The is a view of the basement of the house, where I found another older house.

When we do structural investigations of old buildings, we find surprises.  However, I have never seen anything like this.  This was an old “shotgun” type house in West Atlanta that was being renovated.  We went to the site to make structural recommendations.  The house looked fairly normal at curbside, with the exception it had a granite foundation. Houses at that period were usually built on brick piers.

I went inside the basement, and now understand my field of view is limited by the flashlight beam.  I was rather surprised to see stone walls in the basement.  Then I noticed and opening in the wall.  The mason put a very impressive arch over that opening.  I stepped back and looked around.  I was in an old stone house, which was probably built in the mid Nineteenth Centure. Generally you will not find anything built in Atlanta built before the Civil War.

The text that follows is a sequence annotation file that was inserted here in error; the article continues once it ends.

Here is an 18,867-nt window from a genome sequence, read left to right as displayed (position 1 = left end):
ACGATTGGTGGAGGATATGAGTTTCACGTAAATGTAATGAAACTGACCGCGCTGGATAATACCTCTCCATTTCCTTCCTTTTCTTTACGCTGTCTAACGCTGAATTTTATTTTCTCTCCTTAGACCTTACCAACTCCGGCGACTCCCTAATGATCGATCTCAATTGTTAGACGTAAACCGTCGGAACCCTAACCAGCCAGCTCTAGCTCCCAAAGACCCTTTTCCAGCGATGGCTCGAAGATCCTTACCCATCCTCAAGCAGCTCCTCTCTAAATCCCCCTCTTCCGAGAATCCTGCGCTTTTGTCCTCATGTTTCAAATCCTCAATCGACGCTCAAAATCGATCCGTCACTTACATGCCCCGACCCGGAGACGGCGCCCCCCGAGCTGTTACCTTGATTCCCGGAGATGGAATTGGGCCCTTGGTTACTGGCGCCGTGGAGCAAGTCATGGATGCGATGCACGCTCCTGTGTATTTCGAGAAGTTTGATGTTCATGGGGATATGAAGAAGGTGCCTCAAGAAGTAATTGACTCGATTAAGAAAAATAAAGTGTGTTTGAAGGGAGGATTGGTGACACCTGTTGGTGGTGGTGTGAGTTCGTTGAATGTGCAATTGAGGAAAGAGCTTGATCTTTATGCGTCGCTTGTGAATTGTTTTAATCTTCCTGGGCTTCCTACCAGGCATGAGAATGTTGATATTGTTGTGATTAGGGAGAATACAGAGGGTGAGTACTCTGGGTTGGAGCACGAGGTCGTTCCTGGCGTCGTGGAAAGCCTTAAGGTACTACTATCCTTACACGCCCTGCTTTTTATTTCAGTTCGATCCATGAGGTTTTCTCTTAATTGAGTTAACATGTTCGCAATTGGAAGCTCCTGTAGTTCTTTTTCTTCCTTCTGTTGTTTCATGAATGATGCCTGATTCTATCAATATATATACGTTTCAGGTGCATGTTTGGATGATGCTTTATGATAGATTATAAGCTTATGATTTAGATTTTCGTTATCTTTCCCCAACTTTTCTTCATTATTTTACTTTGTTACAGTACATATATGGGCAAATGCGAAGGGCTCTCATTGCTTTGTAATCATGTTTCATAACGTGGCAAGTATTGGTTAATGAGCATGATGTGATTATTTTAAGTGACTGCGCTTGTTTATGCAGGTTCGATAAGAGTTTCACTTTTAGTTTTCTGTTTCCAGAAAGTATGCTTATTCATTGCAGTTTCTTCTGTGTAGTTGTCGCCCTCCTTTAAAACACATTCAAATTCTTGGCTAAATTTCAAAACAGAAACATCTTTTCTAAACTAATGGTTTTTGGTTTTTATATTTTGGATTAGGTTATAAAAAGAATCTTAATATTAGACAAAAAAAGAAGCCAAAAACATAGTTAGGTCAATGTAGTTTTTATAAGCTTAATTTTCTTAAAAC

A view of the front of the house. Nothing odd here.

Apparently, when this house was built, it was put on top of the existing stone house.  I pointed this out in my report, but given that the house was being renovated by a developer, it is doubtful that any attempt was made to architecturally integrate the older house into the old house.  Hopefully a future owner will do so.

More Photos…

I saw this feature of the subwall, which I thought was odd. That’s some pretty expensive stone masonry for a house of this type. Also, the window surprised me, they normally didn’t build walk out basements in houses of this period.

Around the back there was this CMU wall that a later owner built for an addition. This is more typical of old houses. A lot of time the additions and modifications make a mess out of the original structure, so I was interested in this.

Imagine my surprise inside the basement when I finally stepped back and shined my flashlight around the basement and saw this. Look at the masonry work on that arch!